You have just stepped into the late 1800s, during the Civil War era. Men are dressed in wool uniforms, women are in full length dresses, all walking around Fort Wilkins.
Imagine what life was like at that time. Rob Strittnatter, Unit Supervisor, says that's the purpose of the 27th Annual Battery D Civil War Encampment.
"Kind of brings you back to a simpler time and brings history to life for people. It really, I think, gives children and adults an opportunity to learn outside of the classroom setting; hands on is the best way people learn," said Strittnatter.
Jim Newkirk is the Fort Commander of more than 30 members who all dressed up and played their part throughout the weekend.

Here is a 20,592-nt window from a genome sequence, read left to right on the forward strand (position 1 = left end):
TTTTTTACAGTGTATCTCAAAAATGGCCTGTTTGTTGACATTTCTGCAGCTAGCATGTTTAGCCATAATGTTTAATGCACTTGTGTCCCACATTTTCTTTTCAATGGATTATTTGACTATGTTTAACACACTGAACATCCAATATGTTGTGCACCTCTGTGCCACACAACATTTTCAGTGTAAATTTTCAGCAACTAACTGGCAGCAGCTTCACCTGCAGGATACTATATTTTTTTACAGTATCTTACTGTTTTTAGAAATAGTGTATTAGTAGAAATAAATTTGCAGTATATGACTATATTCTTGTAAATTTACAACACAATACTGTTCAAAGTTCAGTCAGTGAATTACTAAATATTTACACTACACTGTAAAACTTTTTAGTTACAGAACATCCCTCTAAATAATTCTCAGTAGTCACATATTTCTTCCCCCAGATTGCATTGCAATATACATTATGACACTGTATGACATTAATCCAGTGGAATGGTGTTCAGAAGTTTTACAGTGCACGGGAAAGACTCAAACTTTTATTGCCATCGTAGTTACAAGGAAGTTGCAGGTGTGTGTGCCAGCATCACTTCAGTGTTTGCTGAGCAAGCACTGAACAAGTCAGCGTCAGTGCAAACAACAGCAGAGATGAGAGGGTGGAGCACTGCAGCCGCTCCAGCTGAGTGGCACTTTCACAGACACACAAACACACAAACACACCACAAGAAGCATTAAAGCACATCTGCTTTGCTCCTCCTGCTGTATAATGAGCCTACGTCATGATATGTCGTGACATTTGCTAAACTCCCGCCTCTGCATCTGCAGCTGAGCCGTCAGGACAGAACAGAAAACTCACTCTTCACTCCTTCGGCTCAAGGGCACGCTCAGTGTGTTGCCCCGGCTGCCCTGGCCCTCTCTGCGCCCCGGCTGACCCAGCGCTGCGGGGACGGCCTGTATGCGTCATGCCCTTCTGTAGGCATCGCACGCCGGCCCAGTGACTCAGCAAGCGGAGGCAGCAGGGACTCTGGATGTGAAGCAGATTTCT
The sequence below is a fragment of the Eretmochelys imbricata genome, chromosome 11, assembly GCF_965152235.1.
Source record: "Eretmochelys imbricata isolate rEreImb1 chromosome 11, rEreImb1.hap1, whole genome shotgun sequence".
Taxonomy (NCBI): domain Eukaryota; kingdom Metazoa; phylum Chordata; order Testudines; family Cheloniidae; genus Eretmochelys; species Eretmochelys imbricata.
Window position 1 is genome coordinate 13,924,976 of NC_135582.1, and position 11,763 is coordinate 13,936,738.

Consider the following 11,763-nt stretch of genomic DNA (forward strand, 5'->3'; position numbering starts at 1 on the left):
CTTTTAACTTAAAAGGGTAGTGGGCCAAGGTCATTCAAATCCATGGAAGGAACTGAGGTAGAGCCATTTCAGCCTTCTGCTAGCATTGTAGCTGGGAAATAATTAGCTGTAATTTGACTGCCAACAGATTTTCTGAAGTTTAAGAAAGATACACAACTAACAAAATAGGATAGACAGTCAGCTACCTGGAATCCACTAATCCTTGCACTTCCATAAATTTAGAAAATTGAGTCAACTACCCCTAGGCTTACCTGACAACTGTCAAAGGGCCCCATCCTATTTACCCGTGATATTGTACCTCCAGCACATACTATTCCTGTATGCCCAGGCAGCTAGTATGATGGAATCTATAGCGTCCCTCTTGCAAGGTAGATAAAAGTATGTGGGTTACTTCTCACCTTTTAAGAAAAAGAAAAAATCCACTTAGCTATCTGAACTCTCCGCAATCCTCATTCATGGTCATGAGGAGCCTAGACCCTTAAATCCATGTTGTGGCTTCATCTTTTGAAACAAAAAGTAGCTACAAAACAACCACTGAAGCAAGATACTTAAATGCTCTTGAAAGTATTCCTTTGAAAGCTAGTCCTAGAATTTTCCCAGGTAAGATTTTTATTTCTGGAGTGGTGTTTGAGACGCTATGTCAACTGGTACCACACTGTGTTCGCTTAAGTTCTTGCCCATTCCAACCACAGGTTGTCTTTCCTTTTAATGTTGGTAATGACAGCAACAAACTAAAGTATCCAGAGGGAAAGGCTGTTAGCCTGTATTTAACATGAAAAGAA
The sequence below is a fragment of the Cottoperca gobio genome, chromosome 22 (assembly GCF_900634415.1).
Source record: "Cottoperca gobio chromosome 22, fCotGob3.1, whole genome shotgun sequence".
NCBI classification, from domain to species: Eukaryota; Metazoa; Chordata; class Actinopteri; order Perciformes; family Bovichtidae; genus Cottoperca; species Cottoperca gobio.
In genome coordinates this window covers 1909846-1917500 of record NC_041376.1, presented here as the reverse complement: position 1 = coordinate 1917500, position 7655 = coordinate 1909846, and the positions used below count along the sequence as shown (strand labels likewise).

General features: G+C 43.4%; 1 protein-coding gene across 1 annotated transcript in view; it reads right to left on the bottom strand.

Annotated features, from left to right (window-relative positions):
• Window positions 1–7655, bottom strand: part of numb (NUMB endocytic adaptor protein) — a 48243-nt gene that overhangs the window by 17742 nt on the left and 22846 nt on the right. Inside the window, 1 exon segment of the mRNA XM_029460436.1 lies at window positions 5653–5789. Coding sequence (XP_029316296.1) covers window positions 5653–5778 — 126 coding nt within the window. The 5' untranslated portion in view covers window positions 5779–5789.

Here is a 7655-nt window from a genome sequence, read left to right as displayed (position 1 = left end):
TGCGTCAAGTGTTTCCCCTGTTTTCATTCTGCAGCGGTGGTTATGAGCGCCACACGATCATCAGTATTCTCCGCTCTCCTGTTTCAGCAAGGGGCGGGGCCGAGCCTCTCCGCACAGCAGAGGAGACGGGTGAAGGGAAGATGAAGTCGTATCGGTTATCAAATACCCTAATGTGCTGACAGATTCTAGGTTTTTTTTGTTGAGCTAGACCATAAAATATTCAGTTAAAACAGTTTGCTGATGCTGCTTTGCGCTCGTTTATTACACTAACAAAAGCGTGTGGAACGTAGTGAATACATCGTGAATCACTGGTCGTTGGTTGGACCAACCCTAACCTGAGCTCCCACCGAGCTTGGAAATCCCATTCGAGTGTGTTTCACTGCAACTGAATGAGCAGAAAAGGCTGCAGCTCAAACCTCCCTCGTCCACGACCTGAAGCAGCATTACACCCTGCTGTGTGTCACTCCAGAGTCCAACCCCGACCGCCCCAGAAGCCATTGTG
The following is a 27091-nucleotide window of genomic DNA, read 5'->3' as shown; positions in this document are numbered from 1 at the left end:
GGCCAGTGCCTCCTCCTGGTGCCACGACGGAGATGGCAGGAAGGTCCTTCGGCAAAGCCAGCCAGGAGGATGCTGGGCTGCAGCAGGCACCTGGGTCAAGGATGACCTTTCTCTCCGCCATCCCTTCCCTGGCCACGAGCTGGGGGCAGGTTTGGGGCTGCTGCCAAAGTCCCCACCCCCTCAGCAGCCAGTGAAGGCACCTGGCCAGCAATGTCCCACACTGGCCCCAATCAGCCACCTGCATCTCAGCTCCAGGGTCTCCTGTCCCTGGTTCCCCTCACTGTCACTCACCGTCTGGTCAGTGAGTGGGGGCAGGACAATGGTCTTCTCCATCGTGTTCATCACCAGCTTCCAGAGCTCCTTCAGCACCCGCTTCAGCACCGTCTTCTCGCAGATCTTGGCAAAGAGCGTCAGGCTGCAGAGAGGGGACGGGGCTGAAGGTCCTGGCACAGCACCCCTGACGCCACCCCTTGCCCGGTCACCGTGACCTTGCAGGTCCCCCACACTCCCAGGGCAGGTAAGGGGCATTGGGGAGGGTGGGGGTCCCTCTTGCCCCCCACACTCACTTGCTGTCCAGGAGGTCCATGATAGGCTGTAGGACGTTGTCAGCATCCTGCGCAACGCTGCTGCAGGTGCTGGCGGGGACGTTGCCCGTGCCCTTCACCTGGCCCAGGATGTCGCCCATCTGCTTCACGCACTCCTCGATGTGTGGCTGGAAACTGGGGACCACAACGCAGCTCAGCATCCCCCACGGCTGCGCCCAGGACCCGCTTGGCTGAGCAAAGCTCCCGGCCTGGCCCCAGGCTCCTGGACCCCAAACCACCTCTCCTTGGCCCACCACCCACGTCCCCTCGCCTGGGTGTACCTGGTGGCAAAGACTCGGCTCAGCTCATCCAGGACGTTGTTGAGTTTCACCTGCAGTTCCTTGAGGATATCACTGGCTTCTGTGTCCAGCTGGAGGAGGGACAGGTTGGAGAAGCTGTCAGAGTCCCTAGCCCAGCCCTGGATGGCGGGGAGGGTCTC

"Feet walking on the boardwalk and conversations from last night sitting in front of the barracks playing cribbage. For all the world, it was 1866 or 1868 and just a wonderful time," said Newkirk.
At the fort, soldiers would sleep on cots, on the battlefield, in tents or just on the ground.
It sounds like war as the cannon goes off in a demonstration that drew a crowd of people.
"To let people know how the guns were used, how they work, the uniforms, the equipment, the commands. Hopefully it's the whole package," Newkirk said.
Following the artillery demonstration, doctors showed us how they would assess a soldier's wound. They used chloroform and ether as an anesthesia to perform amputations.